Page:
Cilantro Growers Unite!

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by Kerri Conan 

Maybe all summer long, gentle costal breezes caress the lush foliage on your cilantro plant. Perhaps you’ve never seen the stalk suddenly shoot up a tuft of flowers and spindly leaves, signaling it’s decided to go to seed. If so, congratulations. For the rest of us—who cuss this natural phenomena and the so-called “slow-bolt” varieties it rode in on—the shock of having a carefully cultivated plant rendered useless literally overnight is enough to make you put parsley in your salsa. 

But I say: Embrace the bolt. Grow as much cilantro as the garden will accommodate, savor the leaves for the five minutes they appear in June, and when the flowers bud out, start eating those. When they turn to green seeds, eat those, too. (Their flavor is a perfect blend of the soapy notes from the leaves and the sharp citrus flavors in the seeds; I crush them a bit with the side of a knife then use them the same way I’d use both.) Then at the end of summer, after the plant has been ravaged by heat, insects, disease, and your renaissance appetite, pick through and pluck (or thresh) off the dried, brown coriander seeds to sustain you through winter.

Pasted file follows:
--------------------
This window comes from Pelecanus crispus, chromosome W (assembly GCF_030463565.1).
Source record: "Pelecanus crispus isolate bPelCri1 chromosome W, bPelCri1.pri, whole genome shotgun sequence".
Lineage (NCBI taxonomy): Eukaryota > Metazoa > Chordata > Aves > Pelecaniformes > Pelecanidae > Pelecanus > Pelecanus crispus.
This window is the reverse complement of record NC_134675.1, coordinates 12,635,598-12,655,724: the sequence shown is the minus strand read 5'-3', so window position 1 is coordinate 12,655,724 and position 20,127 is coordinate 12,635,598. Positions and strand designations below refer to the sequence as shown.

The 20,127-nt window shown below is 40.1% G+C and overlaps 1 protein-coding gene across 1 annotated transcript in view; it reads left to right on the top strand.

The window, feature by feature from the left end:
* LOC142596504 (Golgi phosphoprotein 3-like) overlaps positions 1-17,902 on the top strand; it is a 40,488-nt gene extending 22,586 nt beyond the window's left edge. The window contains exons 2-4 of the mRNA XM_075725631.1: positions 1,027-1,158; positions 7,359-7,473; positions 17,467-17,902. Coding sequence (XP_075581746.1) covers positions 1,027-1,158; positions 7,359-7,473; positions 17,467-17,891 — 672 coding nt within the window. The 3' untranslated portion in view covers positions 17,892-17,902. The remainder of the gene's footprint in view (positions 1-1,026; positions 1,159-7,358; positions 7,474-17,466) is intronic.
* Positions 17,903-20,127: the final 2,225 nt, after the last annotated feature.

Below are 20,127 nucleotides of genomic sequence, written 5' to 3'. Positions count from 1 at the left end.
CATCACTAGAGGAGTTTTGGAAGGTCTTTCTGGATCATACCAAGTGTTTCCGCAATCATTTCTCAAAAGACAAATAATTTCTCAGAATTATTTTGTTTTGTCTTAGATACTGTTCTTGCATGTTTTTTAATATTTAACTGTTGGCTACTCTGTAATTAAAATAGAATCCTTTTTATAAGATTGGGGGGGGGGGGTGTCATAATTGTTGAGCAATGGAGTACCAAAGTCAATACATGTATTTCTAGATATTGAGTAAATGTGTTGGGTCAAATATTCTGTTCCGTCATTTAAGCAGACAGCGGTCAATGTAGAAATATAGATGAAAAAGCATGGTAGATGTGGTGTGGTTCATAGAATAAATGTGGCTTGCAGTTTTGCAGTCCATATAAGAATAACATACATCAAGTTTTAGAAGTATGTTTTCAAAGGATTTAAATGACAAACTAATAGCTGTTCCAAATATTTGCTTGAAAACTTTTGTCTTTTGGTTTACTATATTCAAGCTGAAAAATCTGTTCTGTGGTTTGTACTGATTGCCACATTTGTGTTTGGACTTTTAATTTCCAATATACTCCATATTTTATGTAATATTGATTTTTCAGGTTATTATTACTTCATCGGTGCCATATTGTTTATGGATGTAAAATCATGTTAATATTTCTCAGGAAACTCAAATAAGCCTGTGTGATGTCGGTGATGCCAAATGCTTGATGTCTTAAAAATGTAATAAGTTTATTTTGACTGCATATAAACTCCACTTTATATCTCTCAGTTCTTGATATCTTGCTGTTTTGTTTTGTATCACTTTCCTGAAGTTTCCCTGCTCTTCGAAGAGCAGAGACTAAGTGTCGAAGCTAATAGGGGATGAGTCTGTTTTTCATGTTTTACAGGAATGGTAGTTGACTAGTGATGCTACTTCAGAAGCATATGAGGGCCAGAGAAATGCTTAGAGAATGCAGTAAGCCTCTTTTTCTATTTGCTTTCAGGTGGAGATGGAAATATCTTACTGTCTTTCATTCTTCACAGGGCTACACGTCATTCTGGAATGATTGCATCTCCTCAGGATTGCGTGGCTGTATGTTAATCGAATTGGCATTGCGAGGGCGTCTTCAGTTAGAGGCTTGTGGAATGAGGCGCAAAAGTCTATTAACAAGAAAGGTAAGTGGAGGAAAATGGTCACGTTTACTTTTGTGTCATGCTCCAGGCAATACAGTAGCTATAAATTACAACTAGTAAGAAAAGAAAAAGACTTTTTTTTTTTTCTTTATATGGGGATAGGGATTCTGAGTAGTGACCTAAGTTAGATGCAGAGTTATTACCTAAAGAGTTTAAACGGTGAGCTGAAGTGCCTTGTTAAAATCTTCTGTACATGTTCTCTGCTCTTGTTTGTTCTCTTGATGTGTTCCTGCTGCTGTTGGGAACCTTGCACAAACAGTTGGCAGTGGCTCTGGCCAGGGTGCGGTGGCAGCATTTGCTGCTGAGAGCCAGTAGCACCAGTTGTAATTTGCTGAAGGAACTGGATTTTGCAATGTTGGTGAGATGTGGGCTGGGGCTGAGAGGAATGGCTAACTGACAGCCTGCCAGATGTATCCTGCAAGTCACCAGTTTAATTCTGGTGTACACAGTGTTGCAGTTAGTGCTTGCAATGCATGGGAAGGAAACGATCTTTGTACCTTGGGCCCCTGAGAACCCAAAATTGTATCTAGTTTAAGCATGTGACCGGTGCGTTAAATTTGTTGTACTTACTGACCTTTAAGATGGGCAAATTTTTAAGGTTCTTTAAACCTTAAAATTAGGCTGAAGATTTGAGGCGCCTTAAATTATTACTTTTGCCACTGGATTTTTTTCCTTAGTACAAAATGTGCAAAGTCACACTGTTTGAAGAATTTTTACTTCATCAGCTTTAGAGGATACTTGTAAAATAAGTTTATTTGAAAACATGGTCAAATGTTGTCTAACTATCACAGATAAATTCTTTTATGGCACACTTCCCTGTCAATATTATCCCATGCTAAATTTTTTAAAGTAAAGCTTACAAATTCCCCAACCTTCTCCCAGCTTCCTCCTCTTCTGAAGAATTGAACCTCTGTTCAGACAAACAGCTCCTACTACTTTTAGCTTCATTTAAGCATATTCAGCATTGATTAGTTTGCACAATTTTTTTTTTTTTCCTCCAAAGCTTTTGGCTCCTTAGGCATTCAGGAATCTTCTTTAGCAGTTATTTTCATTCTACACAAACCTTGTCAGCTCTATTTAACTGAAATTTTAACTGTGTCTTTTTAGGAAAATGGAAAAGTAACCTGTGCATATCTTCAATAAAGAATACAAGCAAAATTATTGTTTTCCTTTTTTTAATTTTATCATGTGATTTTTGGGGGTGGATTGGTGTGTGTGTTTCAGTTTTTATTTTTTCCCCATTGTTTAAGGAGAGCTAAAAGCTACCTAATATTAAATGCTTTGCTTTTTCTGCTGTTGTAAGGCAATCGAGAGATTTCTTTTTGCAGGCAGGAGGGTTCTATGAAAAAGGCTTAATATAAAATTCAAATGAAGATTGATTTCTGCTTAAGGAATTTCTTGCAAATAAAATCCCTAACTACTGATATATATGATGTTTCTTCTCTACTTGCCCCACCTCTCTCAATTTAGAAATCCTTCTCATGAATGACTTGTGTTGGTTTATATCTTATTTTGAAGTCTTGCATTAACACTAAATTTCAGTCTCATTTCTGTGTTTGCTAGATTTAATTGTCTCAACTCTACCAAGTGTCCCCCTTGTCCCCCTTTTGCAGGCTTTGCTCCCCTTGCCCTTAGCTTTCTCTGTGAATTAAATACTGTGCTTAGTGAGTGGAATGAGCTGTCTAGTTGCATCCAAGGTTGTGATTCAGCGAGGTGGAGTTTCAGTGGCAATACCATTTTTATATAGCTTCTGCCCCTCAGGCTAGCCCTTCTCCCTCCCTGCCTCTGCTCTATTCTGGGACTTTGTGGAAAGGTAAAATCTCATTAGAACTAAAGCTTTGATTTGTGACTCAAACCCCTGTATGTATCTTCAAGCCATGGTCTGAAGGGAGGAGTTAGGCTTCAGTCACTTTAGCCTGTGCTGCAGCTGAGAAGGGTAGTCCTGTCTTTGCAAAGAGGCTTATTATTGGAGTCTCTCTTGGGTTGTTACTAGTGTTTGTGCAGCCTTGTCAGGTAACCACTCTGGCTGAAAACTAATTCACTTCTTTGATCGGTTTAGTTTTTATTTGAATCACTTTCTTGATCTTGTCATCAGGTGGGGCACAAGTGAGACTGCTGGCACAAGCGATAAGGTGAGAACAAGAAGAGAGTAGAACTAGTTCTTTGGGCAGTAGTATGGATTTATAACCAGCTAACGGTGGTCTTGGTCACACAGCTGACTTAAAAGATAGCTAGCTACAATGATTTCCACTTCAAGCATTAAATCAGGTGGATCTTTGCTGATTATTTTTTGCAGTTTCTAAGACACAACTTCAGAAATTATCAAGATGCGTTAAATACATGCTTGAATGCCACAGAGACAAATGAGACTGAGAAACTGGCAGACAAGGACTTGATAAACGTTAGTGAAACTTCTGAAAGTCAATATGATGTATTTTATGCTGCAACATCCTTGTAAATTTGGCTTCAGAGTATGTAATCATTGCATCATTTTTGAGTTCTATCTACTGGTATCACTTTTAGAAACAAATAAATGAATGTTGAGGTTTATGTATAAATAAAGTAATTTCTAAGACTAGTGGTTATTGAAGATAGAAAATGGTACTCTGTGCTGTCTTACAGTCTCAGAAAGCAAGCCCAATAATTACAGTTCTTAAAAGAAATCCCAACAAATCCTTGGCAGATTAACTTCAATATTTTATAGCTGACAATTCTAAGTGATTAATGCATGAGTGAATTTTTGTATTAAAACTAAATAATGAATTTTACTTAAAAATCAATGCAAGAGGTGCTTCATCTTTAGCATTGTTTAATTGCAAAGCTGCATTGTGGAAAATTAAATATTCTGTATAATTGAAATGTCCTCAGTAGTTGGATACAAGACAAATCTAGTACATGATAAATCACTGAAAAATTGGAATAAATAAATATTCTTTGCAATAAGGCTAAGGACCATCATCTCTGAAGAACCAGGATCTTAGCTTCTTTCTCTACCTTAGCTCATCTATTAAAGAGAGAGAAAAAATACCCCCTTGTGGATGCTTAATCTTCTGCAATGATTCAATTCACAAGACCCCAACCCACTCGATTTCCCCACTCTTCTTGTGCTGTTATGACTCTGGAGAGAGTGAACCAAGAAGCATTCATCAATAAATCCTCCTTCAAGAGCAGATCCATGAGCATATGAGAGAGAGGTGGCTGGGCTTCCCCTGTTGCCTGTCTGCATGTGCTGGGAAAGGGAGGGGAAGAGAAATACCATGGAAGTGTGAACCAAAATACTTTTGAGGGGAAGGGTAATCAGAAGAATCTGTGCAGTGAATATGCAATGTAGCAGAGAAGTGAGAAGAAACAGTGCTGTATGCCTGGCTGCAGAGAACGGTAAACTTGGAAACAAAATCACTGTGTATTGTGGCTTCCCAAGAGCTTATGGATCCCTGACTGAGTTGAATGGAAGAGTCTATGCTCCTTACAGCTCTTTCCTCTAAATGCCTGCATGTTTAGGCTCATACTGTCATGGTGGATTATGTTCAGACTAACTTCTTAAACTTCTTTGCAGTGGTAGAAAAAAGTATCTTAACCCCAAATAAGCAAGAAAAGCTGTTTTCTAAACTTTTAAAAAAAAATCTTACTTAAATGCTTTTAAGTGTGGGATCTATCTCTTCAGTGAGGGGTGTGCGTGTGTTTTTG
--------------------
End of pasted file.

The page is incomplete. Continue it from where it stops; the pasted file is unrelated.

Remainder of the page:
There. Problem solved. Now who’s with me?

Posted in Farming

9 Comments

  1. betling said...

    Last year we let our arugula go to seed — now, we have renegade arugula all over & have to eat fresh arugula every day. Oh darn.

  2. Anonymous said...

    Ditto on the renegade arugula. I also just let the cilantro seed itself, but I’m exicted to try the seeds!

  3. Anonymous said...

    I’m with you, and absolutely agree. Cilantro is sort of like cats–you never know whether it’s going to be there for you or not.

  4. Anonymous said...

    You’ve probably tried the seeds…coriander. Try Simon Hopkinson’s green paste recipe. Uses the whole plant.

  5. myrecessionkitchen said...

    I was going to pull my cilantro up today but you’ve made me change my mind!

  6. fullofbeans said...

    I’ve started to think of the green coriander berries–not the leaves–as the main crop. http://fullofbeans.wordpress.com/2009/08/29/summertime-suspended/

  7. Anonymous said...

    my 1st time growing cilantro and its freaking me out lol have this big branch w flowers! its wild! i love it lol

  8. Anonymous said...

    The first time it happened I thought I simply neglected my garden for a week or two. I need to listening more to my mother in law!

  9. bamiyannyc said...

    Your cilantro patch is beautiful, what is the secret? I have tried more than once and only get tiny plants.

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